Netanyahu rebuffed Kerry request to visit in recent days
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Netanyahu rebuffed Kerry request to visit in recent days

PM told US secretary of state to wait until after he had formed a new coalition; my trip ‘was going to happen sooner,’ confirms Kerry

Stuart Winer is a breaking news editor at The Times of Israel.

Prime Minister Benjamin Netanyahu speaks with US Secretary of State John Kerry in Jerusalem, Thursday, December 5, 2013 (photo credit: Kobi Gideon/GPO/Flash90)
Prime Minister Benjamin Netanyahu speaks with US Secretary of State John Kerry in Jerusalem, Thursday, December 5, 2013 (photo credit: Kobi Gideon/GPO/Flash90)

Prime Minister Benjamin Netanyahu told US Secretary of State John Kerry to hold off from visiting Israel earlier this year because the Israeli leader was busy trying to form a coalition, Channel 2 reported on Sunday.

Shortly after the March 17 elections, Kerry requested to convene with Netanyahu on regional affairs, including peace negotiations with the Palestinians that have been stalled since 2014.

But Netanyahu indicated to Kerry that the timing was not right and he preferred to delay the meeting until after he had hammered out a new coalition, a task he has yet to complete.

There was no immediate confirmation from American officials.

But speaking to Channel 10 in an interview aired Sunday night, Kerry said he hoped to visit Israel in the coming weeks, and indicated that he had planned to come earlier. “I look forward to traveling there and visiting,” he said. “It was going to happen sooner; it may happen now in the next weeks when they get a government.”

Netanyahu has yet to form a new government, a task he has only until Thursday to complete.

Netanyahu’s rebuffing of Kerry came amid a nadir in ties between Washington and Jerusalem over disagreements on how to tackle Iran’s nuclear program, and US frustration with the lack of progress on peace negotiations between Israel and the Palestinians.

US-brokered peace talks stalled last year after a nine-month effort when Abbas agreed to sign a unity pact with Gaza-based terrorist group Hamas, and amid a dispute over prisoner releases and settlements.

In the Channel 10 interview, Kerry said he hoped Netanyahu was committed to a two-state solution, and praised the work the prime minister had put in to reach an agreement.

“The key now,” said Kerry, was to put Netanyahu’s commitment to the two-state solution “to the test.” The prime minister needed “to quickly show the world that indeed what he has said [about supporting the two-state solution] is a policy that is being put into day-to-day practice.”

Kerry’s comments were milder than past administration criticisms of the prime minister over pre-election statements he made seemingly taking Palestinian statehood off the table, statements he later walked back.

Netanyahu has continued to lobby against a US-backed framework agreement between Iran and world powers over Tehran’s nuclear program reached at the beginning of April.

On Sunday the prime minister met with US Senator Rob Portman (R-OH), who chairs the Permanent Subcommittee on Investigations of the Senate Committee on Homeland Security and Governmental Affairs.

Netanyahu noted that Israel and the US remained deeply divided over the nuclear deal.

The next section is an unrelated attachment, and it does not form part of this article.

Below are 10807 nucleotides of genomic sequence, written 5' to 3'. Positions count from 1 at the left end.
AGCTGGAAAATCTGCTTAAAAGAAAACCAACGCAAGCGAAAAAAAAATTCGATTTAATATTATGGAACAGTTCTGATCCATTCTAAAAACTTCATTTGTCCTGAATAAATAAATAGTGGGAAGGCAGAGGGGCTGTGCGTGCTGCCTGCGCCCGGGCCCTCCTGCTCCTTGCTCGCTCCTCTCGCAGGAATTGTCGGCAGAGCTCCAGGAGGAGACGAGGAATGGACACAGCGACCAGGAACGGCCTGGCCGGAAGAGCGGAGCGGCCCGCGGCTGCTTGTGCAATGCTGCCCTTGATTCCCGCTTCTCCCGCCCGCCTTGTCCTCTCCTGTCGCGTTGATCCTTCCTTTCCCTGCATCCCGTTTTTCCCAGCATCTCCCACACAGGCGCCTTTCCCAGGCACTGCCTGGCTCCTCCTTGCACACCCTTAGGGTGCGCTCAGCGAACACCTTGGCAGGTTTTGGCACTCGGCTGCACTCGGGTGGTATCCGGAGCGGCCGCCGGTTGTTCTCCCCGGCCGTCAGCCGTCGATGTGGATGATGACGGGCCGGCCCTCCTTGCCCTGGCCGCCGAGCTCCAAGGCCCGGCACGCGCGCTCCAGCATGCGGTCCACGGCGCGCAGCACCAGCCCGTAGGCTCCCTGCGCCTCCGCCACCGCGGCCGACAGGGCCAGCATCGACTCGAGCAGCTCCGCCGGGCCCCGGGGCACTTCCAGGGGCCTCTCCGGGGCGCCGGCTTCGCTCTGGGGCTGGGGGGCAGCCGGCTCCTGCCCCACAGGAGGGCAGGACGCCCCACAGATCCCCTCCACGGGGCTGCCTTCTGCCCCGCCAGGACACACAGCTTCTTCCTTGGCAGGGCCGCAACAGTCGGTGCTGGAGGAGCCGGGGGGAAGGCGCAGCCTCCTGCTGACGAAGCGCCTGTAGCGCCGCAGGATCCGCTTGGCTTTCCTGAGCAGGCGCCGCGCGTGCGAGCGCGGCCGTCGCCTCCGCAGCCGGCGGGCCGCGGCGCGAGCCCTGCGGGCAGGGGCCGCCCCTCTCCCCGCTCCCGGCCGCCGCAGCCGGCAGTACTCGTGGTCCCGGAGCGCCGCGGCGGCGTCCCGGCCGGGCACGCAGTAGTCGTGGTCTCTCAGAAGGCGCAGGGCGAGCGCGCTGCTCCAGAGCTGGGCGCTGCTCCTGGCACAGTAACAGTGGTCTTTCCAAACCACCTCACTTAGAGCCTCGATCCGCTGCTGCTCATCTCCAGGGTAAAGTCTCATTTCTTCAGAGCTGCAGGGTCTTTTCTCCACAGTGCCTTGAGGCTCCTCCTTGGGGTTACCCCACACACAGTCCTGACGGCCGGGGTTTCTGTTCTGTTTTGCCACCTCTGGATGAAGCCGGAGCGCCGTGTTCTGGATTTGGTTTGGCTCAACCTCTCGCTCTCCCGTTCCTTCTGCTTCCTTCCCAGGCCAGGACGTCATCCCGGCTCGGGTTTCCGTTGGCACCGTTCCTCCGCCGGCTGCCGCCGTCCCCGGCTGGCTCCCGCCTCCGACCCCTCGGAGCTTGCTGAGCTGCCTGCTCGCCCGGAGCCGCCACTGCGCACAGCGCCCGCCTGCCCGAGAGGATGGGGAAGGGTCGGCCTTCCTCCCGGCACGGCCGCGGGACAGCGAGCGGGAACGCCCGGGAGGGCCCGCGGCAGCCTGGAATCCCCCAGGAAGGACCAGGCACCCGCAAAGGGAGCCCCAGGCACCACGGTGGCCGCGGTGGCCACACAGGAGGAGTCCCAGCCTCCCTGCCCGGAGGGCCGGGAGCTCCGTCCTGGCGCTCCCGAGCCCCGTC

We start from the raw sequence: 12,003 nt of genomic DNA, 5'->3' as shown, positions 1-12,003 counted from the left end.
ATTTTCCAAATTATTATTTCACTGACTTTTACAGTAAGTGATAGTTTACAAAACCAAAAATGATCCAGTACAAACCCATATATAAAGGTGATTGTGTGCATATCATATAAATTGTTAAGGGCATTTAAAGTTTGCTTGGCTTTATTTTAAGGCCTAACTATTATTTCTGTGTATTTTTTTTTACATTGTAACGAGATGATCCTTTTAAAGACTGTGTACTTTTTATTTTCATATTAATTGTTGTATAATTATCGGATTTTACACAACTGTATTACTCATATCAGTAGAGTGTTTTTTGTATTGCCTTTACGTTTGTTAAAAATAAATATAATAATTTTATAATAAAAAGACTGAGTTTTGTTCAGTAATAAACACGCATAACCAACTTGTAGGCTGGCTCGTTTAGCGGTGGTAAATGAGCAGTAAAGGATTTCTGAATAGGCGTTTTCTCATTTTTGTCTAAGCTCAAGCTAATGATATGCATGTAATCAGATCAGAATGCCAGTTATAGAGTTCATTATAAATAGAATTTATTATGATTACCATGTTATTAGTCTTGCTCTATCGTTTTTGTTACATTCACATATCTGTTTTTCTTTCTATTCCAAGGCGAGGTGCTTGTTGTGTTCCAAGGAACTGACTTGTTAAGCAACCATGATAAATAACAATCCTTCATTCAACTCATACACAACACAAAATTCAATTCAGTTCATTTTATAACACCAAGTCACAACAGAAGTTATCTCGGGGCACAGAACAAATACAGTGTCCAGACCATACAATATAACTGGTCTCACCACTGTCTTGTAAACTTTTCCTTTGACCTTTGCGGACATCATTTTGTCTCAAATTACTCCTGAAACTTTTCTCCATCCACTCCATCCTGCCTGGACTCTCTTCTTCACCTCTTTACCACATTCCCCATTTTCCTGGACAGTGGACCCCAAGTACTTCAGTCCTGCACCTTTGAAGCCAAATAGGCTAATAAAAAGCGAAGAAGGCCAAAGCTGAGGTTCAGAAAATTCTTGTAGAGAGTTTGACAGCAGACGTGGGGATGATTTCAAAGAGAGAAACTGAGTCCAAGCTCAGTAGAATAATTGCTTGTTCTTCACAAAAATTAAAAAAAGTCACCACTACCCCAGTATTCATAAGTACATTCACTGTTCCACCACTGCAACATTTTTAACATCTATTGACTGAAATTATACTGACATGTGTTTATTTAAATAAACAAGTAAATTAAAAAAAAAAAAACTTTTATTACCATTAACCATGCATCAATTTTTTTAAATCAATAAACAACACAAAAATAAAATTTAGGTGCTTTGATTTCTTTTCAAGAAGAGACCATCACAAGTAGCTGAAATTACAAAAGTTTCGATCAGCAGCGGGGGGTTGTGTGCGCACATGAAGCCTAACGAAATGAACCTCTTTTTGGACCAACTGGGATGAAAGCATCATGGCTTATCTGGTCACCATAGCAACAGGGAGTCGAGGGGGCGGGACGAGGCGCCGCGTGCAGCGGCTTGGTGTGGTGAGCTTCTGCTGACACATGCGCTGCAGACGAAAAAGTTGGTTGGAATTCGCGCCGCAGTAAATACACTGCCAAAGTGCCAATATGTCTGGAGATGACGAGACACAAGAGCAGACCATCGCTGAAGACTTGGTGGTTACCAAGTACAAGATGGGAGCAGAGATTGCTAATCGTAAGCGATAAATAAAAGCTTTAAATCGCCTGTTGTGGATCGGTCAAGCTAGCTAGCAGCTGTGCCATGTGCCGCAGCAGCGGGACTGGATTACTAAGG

Netanyahu has urged that it doesn’t go far enough in preventing Iran from developing nuclear weapons and too quickly eases economic sanctions imposed on Iran to force it into reaching an agreement.

Prime Minister Benjamin Netanyahu (L) meets with Chairman of the Committee for Home Front Security in the American Senate, Rob Portman  (R-OH), May 3, 2015. (photo credit: Haim Zach/GPO)
Prime Minister Benjamin Netanyahu (L) meets with Chairman of the Committee for Home Front Security in the American Senate, Rob Portman (R-OH), May 3, 2015. (photo credit: Haim Zach/GPO)

“On the matter of the pending Iran deal, we view things differently,” Netanyahu said. “We think that the goal of the Iran deal should not be just to reach any deal. It should be to block Iran’s path to the bomb. And to block Iran’s path to the bomb, we need a deal that prevents Iran from having what is given to it in Lausanne.”

Netanyahu pointed out that the framework agreement leaves Iran with “a vast nuclear infrastructure that is not needed for civilian nuclear energy” enabling Tehran to produce fuel for “dozens” of nuclear bombs with almost no breakout time — the period need to convert enriched uranium into a working bomb.

“And it also fills Iran’s coffers in a very short time with tens of billions of dollars to fuel its aggression and its terrorism,” he added. “There are those who tell us that this will not endanger Israel. I have to tell you as the Prime Minister of Israel responsible for Israel’s security, it endangers Israel, it endangers the region, it endangers the world, the entire world in my opinion. So I think it’s very important to insist on a better deal.”

Israeli officials led by Netanyahu have demanded that the nuclear deal between the US, Britain, France, Russia, China, and Germany — known as the P5+1 — and Iran dismantle the Iranian enrichment capabilities.

The current agreement, that is to be finalized by a June 30 deadline would allow Iran to keep thousands of its uranium enrichment centrifuges working.

US President Barack Obama and Kerry insist that a stringent inspection regime of all Iran’s nuclear facilities will be enough to prevent development of a bomb for years to come and that sanctions will be lifted only when Iran implements the terms of the final deal.

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